AMMAN/GENEVA — The Kingdom has registered its sixth Middle East Respiratory Syndrome (MERS) coronavirus-related fatality of a 69-year-old man, a Ministry of Health official said on Sunday.
Sultan Qasrawi, director of the ministry’s communicable diseases directorate, said the patient was diagnosed with the disease on May 23, and died last Wednesday after five days in hospital.
He explained that the man was suffering from high blood pressure and diabetes.
“We are still investigating how he contracted the disease,” Qasrawi told The Jordan Times, adding that a new case of corona was also diagnosed this week in one of medics working at a hospital in Zarqa, some 22km east of Amman.
With this case, the total number of MERS coronavirus cases diagnosed in the Kingdom, since the discovery, of the first one in 2012, is 11.
Of the six deaths registered in Jordan, three were medics, according to ministry officials.
Coronaviruses are a large family of viruses that cause a range of illnesses in humans, from the common cold to the Severe Acute Respiratory Syndrome (SARS). The global SARS epidemic in 2002 killed nearly 800 people, according to Agence France-Presse (AFP).
Viruses in this family also cause a number of animal diseases, according to the World Health Organisation (WHO) website.
MERS is a strain of coronavirus that was first identified in 2012 in Saudi Arabia. It is believed to have originated in camels. It has so far killed over 193 people out of more than 636 confirmed cases, AFP said.
Earlier this month, experts at a WHO meeting in Geneva confirmed that MERS was spreading but had yet to reach the level of global emergency.
On Friday, AFP quoted an international team of scientists as saying that they have identified a compound that can fight coronaviruses.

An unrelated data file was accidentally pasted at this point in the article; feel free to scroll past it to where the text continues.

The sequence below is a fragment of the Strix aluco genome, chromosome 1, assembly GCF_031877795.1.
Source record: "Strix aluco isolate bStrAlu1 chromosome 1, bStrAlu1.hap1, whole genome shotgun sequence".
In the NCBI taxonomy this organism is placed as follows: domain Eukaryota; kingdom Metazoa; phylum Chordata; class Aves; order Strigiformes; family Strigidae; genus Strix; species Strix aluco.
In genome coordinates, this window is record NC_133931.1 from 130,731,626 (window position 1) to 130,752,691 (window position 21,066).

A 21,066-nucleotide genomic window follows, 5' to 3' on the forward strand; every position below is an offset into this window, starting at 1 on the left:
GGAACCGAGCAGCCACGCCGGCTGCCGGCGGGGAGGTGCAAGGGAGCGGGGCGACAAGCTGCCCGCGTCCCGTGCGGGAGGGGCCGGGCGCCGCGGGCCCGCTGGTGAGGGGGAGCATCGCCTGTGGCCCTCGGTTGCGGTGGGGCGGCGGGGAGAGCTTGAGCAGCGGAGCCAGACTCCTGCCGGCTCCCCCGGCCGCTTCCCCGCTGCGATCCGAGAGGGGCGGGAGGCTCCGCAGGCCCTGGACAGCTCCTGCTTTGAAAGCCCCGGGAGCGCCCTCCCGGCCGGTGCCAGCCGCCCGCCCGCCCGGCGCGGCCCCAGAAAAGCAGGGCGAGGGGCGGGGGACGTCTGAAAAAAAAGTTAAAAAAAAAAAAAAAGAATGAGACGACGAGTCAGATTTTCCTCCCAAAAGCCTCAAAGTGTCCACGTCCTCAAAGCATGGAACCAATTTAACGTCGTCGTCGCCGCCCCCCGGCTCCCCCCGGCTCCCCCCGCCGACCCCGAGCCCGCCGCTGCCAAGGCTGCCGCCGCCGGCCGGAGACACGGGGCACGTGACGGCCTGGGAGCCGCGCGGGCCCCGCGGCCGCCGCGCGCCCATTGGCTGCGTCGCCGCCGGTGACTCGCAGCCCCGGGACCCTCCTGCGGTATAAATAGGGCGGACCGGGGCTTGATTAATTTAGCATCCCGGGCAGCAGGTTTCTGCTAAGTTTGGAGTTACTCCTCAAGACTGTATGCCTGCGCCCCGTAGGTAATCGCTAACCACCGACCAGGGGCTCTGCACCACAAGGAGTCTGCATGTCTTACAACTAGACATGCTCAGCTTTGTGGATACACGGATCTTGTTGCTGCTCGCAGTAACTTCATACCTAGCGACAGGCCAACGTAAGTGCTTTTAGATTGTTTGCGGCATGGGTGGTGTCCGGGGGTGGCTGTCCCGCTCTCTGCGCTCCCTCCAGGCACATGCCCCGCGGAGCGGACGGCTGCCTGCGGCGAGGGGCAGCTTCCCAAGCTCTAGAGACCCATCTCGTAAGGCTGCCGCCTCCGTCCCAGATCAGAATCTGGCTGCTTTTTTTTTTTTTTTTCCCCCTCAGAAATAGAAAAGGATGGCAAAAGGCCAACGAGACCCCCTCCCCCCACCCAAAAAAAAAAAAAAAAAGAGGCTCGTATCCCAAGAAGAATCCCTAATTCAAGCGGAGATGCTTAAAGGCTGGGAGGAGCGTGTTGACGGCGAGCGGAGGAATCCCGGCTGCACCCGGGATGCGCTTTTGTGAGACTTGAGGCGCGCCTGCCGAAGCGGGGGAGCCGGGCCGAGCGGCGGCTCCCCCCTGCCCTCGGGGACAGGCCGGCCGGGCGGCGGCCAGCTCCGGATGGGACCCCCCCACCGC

A team of scientists led by Edward Trybala from the University of Gothenburg in Sweden and Volker Thiel from the University of Bern, have discovered a compound called K22, which appears to block the ability of the virus to spread in humans.
“This finding is important in light of the fact that some emerging coronaviruses, such as SARS and MERS... are potential pandemic-causing pathogens,” Trybala said in an e-mail to AFP.
The team screened 16,671 different compounds before realising that K22 could combat a weak form of coronavirus that causes mild cold-like symptoms, AFP reported from Geneva.
They then went on to show that it can fight more serious strains, including SARS and MERS.
In an article for specialist journal “PLOS Pathogens”, the scientists explained that the virus reproduces in the cells that line the human respiratory system.
The virus takes over the membranes that separate different parts of human cells, reshaping them into a sort of protective armour in order to start its production cycle, and so creating “viral factories”, Trybala told AFP.
K22 acts at an early stage in this process, preventing the virus from taking control of the cell membranes and so opening up “new treatment possibilities”, he said.
While K22 still has a way to go before it can be tested on humans, Trybala still believes “that identification of this new strategy of combating coronaviruses will aid to develop an effective and safe antiviral drug”.